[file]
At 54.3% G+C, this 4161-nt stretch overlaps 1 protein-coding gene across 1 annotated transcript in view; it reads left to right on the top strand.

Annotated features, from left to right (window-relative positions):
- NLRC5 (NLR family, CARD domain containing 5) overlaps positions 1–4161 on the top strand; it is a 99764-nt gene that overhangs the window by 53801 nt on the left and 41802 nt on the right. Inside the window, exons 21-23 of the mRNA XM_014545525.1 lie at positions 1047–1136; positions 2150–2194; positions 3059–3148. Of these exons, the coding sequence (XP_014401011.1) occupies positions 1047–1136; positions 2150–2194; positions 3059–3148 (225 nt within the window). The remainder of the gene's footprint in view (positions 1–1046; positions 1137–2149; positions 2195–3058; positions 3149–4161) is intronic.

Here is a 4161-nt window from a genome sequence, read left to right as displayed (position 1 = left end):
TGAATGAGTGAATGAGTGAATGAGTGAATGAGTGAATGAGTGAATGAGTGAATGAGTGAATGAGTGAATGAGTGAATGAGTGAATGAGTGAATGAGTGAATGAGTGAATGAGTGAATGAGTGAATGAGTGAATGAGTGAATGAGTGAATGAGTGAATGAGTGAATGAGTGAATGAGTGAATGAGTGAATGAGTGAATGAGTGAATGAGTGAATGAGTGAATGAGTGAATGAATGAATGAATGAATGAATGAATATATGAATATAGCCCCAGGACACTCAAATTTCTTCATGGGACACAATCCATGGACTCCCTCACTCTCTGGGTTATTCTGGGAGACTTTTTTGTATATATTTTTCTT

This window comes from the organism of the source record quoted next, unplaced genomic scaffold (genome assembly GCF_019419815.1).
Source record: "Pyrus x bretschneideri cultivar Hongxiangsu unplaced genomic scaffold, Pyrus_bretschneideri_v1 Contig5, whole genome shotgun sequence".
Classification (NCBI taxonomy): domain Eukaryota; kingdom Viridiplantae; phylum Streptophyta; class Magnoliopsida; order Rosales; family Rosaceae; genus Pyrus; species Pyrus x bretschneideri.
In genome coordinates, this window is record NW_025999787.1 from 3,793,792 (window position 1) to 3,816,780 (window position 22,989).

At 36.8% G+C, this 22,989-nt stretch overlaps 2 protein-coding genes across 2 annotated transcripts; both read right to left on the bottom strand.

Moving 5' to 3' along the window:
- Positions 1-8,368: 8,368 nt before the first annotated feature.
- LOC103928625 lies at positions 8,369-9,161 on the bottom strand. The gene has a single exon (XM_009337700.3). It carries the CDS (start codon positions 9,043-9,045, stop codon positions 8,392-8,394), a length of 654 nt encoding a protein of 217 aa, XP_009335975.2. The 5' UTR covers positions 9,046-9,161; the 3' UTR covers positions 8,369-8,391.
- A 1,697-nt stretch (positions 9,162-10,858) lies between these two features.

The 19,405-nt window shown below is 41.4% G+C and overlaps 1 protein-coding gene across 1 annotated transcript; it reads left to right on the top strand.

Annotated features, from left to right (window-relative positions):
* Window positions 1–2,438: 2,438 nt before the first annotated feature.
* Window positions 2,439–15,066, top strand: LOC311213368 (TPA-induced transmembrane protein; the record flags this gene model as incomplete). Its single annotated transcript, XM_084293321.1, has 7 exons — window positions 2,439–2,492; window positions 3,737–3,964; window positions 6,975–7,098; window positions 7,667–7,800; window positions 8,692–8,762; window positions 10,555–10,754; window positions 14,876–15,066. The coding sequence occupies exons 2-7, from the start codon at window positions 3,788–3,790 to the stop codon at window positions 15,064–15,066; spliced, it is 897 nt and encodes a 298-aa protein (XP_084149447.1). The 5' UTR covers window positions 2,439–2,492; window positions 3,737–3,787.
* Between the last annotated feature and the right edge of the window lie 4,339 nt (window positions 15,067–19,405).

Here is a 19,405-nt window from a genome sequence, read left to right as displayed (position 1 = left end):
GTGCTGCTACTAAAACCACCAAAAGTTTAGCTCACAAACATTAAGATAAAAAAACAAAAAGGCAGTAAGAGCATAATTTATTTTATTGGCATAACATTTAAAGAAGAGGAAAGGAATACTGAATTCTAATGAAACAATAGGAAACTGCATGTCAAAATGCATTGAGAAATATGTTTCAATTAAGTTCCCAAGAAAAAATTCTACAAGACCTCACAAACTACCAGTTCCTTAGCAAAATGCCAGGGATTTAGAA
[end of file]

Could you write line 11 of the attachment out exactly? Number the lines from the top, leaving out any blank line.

Moving 5' to 3' along the window: